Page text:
14 Open Bites and Nonocclusions


Open Bites and Nonocclusions

In dentistry, the prevailing standard is that teeth should be in maximal contact with a solid intercuspation of the posterior teeth in habitual occlusion. However, that is not the reality. Open bites (Fig 14-1), characterized by a lack of overlap of opposing teeth, are not uncommon. Even more prevalent is nonocclusion (Fig 14-2), in which opposing teeth overlap, making no or only limited contact, with no optimal occlusal contacts.


Fig 14-1 Open bite. (a to d) A large anterior open bite extending to the second premolars in a 14-year-old girl.


Fig 14-2 Nonocclusions in daughter and mother. (a) The 13-year-old daughter has complete nonocclusion and an open bite at the maxillary central incisors. (b) The 35-year-old mother has nonocclusion in the anterior, premolar, and molar regions.

Causes of Open Bites and Nonocclusion

Open bites and nonocclusion are usually caused by factors that inhibit and stop eruption and occasionally by a disturbance in the eruption mechanism, eg, ankylosis and primary failure of eruption.

Anterior open bites are fairly common in the deciduous dentition and are mostly caused by digit sucking or pacifier use. The size and location of the open bite depends on the position of the objects in the mouth. If the open bite is caused exclusively by digit sucking or pacifier use, it will disappear spontaneously when the habit is stopped if this occurs prior to or during the transition of the incisors and if the tongue is not positioned at rest in the open space.1–4 The induced protrusion, labial inclination, and asymmetric position of anterior teeth will also dissipate. If the habit is stopped later, improvements, if not full resolution of the problems, still can occur.

In adolescents and adults, tongue interposition is usually the cause of open bites and nonocclusion. The size of the open bite or nonocclusion in the anterior region depends on the extent to which the tongue is held between the mandibular and maxillary anterior teeth or between the mandibular teeth and the palate. If this is limited and the tongue is kept inside the maxillary dental arch, a nonocclusion will result. When a significant portion of the tongue is held between the opposing anterior teeth, then an open bite will be produced.

The tongue position is primarily genetically determined. The attainment of another position during growth and maturation of the face can be traced back to changes in the size and relations of the various structures involved. However, age-related, genetically encoded alterations in tongue position also play a role. A tongue that initially appears to be large can become less dominant with continued growth of the face. In addition, neuromuscular aspects can change and result in another tongue position. Unfortunately, it is difficult to predict if open bites and nonocclusions will be maintained or disappear spontaneously.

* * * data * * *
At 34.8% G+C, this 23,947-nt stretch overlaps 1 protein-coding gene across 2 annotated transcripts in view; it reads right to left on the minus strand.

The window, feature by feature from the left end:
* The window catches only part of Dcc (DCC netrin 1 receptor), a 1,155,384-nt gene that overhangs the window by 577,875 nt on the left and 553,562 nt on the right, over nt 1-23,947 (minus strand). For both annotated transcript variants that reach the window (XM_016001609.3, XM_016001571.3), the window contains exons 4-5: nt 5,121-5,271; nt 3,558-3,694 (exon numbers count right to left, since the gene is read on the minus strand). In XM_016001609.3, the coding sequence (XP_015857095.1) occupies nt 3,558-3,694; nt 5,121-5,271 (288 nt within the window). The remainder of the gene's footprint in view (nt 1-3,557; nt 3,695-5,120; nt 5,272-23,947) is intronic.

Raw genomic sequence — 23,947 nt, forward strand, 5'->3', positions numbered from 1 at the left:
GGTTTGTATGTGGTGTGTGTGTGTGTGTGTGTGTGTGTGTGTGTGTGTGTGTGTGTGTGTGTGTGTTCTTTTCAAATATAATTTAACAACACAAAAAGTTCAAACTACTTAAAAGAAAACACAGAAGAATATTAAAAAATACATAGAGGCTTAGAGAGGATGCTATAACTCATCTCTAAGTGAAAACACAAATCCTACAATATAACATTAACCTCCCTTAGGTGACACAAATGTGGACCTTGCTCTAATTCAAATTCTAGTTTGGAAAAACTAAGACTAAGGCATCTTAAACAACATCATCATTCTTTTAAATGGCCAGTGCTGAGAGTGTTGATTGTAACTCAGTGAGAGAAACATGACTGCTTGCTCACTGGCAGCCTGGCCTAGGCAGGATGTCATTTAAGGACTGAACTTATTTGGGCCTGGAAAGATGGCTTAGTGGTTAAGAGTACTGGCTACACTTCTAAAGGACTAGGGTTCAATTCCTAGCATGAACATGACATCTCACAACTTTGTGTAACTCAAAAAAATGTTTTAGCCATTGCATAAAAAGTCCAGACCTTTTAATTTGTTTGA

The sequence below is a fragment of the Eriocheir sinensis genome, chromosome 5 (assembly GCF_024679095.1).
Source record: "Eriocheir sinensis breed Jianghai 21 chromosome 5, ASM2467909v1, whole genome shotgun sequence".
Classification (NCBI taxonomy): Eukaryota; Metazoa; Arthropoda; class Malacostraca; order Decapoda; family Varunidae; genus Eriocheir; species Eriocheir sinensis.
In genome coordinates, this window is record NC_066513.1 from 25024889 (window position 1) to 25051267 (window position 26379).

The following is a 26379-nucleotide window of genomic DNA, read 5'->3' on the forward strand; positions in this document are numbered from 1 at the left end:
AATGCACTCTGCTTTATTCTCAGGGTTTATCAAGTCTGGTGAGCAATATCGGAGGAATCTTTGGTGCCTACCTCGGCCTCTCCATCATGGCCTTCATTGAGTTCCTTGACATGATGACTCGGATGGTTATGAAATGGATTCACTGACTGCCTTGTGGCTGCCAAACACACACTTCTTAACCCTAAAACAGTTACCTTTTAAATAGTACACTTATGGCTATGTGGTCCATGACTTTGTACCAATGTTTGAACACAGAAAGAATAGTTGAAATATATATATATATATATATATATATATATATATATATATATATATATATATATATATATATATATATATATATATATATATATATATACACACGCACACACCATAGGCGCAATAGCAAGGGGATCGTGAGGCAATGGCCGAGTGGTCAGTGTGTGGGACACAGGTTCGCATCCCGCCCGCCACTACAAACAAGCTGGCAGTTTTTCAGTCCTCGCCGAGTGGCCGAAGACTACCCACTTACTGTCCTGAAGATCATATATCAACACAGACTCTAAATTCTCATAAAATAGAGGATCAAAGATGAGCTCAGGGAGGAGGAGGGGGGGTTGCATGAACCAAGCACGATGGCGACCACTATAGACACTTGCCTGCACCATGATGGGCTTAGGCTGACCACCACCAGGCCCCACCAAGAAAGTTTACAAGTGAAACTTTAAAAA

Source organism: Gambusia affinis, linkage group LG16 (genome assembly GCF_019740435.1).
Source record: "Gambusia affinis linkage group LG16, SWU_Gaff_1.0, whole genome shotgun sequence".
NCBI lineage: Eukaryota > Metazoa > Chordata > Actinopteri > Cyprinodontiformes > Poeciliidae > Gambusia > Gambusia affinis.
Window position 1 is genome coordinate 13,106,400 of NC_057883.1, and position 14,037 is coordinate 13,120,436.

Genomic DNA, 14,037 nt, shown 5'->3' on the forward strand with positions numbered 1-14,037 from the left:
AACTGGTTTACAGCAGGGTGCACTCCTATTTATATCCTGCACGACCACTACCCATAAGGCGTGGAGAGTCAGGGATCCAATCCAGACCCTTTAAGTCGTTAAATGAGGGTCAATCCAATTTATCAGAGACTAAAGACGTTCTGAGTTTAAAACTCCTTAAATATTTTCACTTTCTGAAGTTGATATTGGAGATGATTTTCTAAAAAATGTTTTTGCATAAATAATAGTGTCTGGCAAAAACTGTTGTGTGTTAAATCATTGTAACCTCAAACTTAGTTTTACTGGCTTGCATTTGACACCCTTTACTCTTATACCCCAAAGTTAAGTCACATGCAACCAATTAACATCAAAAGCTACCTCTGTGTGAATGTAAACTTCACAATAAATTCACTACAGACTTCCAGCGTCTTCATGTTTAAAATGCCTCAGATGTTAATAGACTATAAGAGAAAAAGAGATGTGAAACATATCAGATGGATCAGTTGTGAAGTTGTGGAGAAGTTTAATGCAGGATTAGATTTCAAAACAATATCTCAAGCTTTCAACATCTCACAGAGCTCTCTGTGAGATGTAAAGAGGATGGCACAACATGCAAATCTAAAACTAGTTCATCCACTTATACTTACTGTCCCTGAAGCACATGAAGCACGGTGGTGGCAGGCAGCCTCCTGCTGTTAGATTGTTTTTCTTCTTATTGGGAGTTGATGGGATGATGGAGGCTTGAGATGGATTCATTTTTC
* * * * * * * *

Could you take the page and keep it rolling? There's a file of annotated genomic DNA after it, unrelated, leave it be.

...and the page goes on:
Forms of Open Bites and Nonocclusion

The distinction between an open bite and nonocclusion is somewhat arbitrary but based on whether or not there is vertical overlap of opposing teeth5 (Figs 14-3 to 14-5). Open bites and nonocclusions, whether they occur in the anterior or posterior regions, can be partial or complete and can occur unilaterally or bilaterally (Fig 14-6). The most extreme form is the total open bite or nonocclusion, in which no teeth have optimal vertical contact during swallowing (see Fig 14-2). The tongue is held between all opposing teeth at rest and during swallowing.


Fig 14-3 Variations in open bites and nonocclusions. (a) The changeover where nonocclusion becomes open bite (a2 and a3) is somewhat arbitrary. (b) Slight nonocclusion with a small overjet (1), large nonocclusion with a large overjet (2), and large nonocclusion with a very large overjet and overbite (3). Note the differences in vertical overlap of the incisors.


Fig 14-4 Open bites and nonocclusions in the posterior regions. (a and b) Local open bite at the second premolars and nonocclusion at the first premolars. The molars intercuspate adequately. (c) Nonocclusion along the entire length of the right posterior region. There is incomplete contact between the opposing teeth. (d) The teeth are not adjusted in the transverse direction. In many cases of nonocclusion in the posterior regions, the tongue lies only between the lingual cusps, while the buccal cusps touch each other.


Fig 14-5 Anterior open bites. (a and b) An asymmetric open bite caused by digit sucking is quite common in the deciduous dentition. An open bite caused by pacifier use is symmetric in shape. If the habit is not stopped in due time, the permanent incisors will have a similar position. (c and d) Open bites caused by tongue interposition can vary in extent.

Jan 4, 2015 | Posted by in General Dentistry | Comments Off on 14 Open Bites and Nonocclusions
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